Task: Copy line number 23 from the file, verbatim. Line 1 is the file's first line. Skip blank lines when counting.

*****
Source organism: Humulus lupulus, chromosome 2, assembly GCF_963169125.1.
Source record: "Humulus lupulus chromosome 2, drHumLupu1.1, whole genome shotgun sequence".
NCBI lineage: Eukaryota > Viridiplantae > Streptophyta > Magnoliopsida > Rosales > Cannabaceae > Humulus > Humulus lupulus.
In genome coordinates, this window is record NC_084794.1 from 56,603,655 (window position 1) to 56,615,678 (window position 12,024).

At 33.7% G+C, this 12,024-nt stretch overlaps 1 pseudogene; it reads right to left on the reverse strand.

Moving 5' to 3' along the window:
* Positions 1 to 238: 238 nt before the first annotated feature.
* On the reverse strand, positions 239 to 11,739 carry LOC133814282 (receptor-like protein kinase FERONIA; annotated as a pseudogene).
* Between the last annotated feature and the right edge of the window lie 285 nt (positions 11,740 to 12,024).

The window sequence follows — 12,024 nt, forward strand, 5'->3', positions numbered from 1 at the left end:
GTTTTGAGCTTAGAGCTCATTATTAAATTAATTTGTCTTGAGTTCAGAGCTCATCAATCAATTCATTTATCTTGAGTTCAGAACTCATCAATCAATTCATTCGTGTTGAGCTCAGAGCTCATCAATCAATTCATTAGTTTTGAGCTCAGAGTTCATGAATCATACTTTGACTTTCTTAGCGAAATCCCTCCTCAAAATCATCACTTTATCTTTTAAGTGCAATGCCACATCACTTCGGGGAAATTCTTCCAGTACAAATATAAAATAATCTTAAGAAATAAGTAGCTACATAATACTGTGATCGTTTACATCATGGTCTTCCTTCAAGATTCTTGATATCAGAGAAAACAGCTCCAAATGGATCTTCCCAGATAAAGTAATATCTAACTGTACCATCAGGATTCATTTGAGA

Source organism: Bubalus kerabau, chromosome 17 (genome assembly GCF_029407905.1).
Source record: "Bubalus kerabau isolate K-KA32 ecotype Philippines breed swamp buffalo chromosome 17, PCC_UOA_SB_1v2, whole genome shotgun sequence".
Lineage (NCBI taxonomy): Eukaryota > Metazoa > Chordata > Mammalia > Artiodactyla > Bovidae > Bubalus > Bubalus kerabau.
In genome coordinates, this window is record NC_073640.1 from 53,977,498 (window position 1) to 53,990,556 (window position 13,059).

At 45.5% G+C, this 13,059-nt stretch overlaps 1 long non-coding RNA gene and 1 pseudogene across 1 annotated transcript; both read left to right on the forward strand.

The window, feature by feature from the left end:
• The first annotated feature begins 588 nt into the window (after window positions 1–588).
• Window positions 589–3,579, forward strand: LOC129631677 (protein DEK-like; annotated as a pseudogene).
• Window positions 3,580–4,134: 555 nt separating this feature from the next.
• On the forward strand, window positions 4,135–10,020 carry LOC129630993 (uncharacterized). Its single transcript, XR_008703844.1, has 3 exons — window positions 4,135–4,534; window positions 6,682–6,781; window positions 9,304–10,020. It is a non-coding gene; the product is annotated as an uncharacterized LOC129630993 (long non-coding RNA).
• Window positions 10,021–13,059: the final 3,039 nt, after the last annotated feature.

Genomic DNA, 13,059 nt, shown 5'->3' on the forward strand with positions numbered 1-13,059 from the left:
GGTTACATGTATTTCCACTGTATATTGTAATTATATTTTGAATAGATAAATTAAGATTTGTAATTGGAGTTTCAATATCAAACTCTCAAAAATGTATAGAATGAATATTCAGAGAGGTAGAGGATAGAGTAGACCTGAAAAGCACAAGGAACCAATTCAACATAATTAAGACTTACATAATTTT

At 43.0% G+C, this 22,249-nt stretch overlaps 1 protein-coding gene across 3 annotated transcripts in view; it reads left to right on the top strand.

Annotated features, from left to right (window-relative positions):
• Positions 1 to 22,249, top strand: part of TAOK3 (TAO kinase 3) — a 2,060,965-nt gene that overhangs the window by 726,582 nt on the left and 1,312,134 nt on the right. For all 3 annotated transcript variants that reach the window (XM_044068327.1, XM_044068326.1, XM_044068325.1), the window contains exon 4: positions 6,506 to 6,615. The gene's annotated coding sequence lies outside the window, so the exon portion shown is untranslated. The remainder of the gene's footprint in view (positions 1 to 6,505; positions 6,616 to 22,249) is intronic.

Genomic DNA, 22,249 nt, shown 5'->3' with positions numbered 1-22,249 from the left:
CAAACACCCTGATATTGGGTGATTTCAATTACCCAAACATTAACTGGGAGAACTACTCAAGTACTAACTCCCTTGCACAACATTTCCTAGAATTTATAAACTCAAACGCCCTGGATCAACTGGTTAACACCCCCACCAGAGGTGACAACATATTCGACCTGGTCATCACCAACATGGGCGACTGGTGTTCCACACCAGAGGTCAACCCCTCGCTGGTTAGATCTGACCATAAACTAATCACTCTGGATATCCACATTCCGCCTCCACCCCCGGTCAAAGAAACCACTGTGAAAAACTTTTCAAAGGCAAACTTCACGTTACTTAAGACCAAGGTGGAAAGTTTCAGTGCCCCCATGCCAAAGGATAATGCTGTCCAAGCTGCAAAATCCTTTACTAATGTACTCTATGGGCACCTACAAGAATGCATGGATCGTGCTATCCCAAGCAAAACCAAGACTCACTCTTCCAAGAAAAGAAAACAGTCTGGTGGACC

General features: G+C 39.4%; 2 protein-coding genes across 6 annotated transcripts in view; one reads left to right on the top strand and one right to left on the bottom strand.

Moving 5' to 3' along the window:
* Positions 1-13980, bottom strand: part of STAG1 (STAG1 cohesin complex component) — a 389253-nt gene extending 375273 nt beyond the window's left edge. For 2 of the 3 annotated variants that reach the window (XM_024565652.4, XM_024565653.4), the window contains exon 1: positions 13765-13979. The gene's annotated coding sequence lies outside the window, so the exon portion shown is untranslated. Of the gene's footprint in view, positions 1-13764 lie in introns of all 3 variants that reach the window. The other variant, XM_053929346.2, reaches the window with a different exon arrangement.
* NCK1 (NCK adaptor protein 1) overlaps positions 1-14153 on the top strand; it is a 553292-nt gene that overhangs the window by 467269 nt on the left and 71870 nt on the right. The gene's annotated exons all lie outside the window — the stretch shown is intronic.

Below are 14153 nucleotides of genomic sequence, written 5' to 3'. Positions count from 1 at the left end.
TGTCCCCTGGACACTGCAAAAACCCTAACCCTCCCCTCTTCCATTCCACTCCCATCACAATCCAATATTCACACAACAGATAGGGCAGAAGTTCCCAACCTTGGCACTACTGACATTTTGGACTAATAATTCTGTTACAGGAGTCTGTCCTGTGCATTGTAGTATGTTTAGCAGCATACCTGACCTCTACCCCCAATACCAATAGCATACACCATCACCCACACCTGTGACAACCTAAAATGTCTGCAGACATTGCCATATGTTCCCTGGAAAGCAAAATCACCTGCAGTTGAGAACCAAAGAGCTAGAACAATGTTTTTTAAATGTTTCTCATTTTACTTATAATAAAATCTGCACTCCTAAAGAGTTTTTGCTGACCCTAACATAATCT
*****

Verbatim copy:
Genomic DNA, 13,059 nt, shown 5'->3' on the forward strand with positions numbered 1-13,059 from the left: